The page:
“What would love do now?”
I’m sure you’ve noticed, there is a lot of strife in the world. Some of it in our own backyard. This friction is all caused by ‘other people’. These ‘other people’ could be family members, close friends, bosses, co – workers, neighbors, any member of your community that you have to interact with. Relationships can be fraught with tension, disappointment, sadness, angst. Someone in your circle has wounded you with a snide comment. Or your boss just unleashed a bucket of ugliness on you. Has your teenage child disappointed you? A neighbor who is an irritant? Relationships are a messy business and we all have been involved in some kind of strained relationship. What do you do when emotions run high?
Step outside the tense space for a few moments and hit the pause button. Draw an imaginary circle around yourself. Breathe. The inside of this circle contains you and your experience. Extend compassion toward yourself.
1. Ask the question, “What would love do now?” Love in this case is an action word, a verb, and the first course of action is to love yourself. Go ahead. Even if it feels weird. Would loving yourself be finding a new job? Would love be telling you to get some help to cope with that teenager? Would love direct you to take a compassionate stand for yourself? Get a massage?
2. Then, secondly, the most radical part of this action “what would love do now” is directing that action toward the person contributing to this stress or tension. Release the need to engage with this tension. Love would ask you to see that person as separate from you. Outside the container of your own experience. They have their own personal perspective that directs their behavior. They are not ‘doing to you’, but acting out of their own experience of the world, separate from your experience. Love might ask you to have a sit down talk with your boss, empathic, non judgmental, asking for their point of view. Love might ask you to send a card to your sister simply stating your warm wishes to her. You get the picture.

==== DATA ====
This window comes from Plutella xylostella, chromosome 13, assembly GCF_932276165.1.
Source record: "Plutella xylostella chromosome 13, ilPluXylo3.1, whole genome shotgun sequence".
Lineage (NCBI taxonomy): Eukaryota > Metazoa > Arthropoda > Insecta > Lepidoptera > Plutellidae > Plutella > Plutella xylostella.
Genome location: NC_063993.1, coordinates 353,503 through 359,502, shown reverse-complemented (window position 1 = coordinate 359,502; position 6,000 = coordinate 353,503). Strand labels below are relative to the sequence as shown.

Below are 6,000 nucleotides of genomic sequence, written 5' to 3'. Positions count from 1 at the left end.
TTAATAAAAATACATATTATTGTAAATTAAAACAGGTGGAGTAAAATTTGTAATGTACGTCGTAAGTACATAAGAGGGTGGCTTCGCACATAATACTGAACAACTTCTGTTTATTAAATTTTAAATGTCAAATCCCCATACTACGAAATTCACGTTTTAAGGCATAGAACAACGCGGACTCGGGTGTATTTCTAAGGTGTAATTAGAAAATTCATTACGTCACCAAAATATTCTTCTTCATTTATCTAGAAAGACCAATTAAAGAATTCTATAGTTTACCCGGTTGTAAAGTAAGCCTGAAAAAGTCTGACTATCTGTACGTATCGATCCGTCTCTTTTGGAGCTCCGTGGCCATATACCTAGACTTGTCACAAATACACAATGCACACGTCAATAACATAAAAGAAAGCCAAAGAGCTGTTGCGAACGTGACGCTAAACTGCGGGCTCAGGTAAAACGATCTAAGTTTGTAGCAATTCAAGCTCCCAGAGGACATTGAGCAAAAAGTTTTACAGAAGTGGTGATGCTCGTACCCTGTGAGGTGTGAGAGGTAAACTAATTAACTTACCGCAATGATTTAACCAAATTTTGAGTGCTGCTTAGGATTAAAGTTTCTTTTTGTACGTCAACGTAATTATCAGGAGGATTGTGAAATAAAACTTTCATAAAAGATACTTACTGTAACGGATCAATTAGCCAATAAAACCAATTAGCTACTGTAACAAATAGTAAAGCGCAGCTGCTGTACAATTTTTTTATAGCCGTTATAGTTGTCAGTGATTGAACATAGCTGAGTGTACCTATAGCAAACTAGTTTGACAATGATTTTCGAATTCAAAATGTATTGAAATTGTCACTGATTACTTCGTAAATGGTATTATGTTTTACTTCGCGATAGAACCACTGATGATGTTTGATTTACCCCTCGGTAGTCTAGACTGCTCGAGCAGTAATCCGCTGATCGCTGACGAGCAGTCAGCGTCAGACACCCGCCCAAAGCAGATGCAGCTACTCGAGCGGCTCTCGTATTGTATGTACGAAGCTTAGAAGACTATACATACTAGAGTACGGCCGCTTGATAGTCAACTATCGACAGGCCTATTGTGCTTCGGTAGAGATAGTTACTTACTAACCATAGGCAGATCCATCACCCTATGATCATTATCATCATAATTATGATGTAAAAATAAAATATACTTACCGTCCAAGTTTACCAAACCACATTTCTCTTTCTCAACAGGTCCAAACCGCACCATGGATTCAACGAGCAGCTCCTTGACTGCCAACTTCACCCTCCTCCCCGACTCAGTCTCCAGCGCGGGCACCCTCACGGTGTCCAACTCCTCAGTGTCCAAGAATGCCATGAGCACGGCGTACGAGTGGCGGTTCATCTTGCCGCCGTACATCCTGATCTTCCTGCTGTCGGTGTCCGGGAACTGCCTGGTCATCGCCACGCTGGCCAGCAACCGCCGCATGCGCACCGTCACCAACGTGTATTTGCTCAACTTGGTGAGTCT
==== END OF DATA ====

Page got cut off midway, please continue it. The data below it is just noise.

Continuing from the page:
3. Then, release these loving actions. Because people respond from their own experience, and you are not in control of that. They may accept what you say or do, or push it away. That is not your business or about you. But because you are separate, you don’t have a need to control their response. There is tremendous freedom in this.
So pause and ask yourself “What would love do now?” And begin with yourself.